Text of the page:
Remember writing your first diary? The content won’t be the same these days, but Morag Turner looks at ways to keep a family lockdown journal.
Right now we are all longing to return to normal life and for kids to get back to school. Real school. But a few months down the line we may want to reflect and remember the experience of this life changing and significant moment in history. Diary writing or journaling has also been recommended as being meditative and mindful, and who doesn’t need some of that in their lives right now. Like a lot of self-care suggestions, keeping a diary may seem like another task to add to the long list of things to do. But like yoga, meditation, running or any of the other things we make time for, this could be another routine you’re grateful for in a couple of months.
Adding children to the mix could also make this a fun family project, and perhaps get them using those imaginations and perhaps picking up a pencil to practise their handwriting. The journal could be one of Smythson’s finest (see below), a large scrapbook that you write and stick items in or it could be a box that you put objects in too. There are no rules here and the more creative the better.
Write it down
The most obvious way to recording your lockdown is by writing about it. Every member of the family can jot down what they have being doing and how they are feeling. Parents can takes notes for little ones. This can include what you did each day and how your new routine was formed. From what games you all enjoyed playing together and how you got your daily exercise in, to FaceTime calls with grandparents and Zoom quizzes with friends.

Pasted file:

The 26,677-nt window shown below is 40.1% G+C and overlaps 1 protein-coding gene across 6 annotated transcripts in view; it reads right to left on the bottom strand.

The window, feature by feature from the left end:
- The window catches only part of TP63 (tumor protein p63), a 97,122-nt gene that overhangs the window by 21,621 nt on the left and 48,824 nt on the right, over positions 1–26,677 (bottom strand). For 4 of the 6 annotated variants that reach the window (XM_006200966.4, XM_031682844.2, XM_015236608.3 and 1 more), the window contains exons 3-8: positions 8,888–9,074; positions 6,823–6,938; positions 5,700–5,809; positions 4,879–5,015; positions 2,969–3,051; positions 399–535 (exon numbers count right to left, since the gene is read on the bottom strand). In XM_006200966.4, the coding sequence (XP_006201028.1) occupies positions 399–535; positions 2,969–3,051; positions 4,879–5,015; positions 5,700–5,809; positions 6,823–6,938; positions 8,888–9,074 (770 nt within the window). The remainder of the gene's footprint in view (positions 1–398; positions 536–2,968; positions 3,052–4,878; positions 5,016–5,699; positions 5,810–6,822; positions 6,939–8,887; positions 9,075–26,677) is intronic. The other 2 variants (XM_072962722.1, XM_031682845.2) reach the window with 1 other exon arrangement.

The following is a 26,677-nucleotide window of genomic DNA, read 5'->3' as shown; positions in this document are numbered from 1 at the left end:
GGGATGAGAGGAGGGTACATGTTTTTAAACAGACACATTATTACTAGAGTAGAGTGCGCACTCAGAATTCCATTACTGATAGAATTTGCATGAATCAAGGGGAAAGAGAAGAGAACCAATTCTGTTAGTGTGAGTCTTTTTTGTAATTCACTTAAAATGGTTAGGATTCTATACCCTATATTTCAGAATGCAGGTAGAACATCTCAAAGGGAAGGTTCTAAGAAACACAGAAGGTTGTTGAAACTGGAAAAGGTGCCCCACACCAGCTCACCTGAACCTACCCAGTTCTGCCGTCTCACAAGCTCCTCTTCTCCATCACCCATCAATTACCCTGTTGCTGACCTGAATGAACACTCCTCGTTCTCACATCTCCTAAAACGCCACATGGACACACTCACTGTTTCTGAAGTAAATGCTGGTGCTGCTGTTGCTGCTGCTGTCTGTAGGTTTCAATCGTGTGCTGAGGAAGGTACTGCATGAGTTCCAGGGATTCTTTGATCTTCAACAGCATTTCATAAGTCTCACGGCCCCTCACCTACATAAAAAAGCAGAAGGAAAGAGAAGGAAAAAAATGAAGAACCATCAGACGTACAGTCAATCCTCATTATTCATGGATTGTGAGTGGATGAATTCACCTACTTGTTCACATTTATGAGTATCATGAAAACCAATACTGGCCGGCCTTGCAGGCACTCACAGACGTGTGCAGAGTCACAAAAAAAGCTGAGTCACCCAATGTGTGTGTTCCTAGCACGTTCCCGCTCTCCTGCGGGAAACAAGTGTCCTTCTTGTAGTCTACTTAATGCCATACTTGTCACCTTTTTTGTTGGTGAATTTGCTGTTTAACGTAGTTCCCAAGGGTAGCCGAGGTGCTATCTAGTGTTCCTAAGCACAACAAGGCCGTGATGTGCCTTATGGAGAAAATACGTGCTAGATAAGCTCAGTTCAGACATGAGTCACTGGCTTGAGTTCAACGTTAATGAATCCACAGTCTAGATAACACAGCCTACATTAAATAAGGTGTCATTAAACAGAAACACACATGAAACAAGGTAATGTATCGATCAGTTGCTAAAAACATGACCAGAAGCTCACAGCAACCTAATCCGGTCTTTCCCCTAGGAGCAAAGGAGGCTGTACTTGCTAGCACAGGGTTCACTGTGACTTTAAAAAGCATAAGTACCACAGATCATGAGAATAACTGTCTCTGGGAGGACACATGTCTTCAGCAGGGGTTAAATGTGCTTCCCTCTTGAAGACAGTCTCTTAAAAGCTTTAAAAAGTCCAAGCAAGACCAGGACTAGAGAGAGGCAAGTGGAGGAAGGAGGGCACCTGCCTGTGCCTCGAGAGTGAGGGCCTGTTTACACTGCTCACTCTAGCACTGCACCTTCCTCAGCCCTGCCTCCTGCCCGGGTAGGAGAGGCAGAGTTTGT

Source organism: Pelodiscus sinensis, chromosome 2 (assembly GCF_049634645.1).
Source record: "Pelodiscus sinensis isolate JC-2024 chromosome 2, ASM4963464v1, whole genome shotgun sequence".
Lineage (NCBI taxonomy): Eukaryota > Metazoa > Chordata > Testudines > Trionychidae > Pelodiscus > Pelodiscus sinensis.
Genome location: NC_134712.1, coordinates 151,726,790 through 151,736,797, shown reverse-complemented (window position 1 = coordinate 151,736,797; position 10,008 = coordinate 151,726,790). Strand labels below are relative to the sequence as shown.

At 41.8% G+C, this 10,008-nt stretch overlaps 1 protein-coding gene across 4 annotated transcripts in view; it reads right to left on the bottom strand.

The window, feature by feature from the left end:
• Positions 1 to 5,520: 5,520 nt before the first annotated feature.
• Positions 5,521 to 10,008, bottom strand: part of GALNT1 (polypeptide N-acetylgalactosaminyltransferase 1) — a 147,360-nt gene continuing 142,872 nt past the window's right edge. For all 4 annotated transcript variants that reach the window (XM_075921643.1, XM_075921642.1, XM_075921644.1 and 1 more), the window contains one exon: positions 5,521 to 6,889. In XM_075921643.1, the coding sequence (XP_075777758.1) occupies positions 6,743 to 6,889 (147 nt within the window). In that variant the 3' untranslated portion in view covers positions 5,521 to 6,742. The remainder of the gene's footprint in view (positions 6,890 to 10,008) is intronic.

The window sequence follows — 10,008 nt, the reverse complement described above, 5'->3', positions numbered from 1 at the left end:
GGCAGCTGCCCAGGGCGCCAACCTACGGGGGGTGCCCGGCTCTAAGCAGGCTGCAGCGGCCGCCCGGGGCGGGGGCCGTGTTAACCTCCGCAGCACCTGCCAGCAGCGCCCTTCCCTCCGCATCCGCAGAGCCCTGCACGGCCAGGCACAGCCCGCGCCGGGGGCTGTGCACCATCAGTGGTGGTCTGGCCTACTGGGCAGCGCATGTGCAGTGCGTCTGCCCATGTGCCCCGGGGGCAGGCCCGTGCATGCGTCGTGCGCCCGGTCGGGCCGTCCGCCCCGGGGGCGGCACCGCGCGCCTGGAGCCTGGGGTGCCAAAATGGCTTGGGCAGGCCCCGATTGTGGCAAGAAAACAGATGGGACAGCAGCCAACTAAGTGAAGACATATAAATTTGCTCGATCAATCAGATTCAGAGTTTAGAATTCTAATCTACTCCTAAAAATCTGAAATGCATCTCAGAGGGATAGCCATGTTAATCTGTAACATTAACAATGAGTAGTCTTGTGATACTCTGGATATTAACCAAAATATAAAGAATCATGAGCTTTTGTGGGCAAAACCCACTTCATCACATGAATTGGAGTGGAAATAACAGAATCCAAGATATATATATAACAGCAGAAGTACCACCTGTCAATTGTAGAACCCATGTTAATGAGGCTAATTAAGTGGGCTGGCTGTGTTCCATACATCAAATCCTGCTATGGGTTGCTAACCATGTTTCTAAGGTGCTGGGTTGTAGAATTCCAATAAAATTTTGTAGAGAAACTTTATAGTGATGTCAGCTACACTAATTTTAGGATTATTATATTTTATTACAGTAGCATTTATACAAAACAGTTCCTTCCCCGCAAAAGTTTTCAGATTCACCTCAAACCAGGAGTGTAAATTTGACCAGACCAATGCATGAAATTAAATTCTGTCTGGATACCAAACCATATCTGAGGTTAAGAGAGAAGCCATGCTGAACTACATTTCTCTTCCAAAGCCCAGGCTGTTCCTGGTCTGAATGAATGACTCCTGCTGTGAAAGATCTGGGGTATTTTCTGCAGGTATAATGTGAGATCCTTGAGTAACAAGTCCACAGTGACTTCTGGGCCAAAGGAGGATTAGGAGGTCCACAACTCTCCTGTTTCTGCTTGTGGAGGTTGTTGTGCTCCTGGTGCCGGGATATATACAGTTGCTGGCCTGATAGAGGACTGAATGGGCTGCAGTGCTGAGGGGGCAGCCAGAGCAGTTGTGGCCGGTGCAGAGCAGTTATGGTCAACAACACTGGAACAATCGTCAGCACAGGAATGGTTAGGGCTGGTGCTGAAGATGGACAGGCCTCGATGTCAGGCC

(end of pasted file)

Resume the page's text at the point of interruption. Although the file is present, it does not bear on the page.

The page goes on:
Make a note of all the things you did, especially the things that are new during this time. Even if this is just a few lines every other day, it will build up a picture of how your family spent their days. Maybe everyone gets a page or maybe it’s a page per day that you all add a few lines to. There are no rules so you decide.
Make it about feelings as much as activities
This is frightening, worrying and difficult time for everyone – kids included – as we adjust to our new reality and wonder what the future will hold. Many people are concerned about their health and the risk of catching Coronavirus. And many are dealing with grief.
But there can be pockets of positive emotions and happiness without the distractions of the outside world and our usual busy schedules. On a daily, even hourly basis how we feel can change. Children are getting used to their new routine and home schooling timetables. It can be frustrating and challenging for kids and for parents.
These are the kinds of things to write about it your journal. Times when each of you felt good and also when you really struggled and why you think that is. Not only will it form part of your memories when you look back, it may also be a very useful way of everyone communicating how they are feeling and coping. Use the journal as a mechanism for openness and resolving problems. It might help you to see the lockdown from your children’s perspective.
Take photos and print them off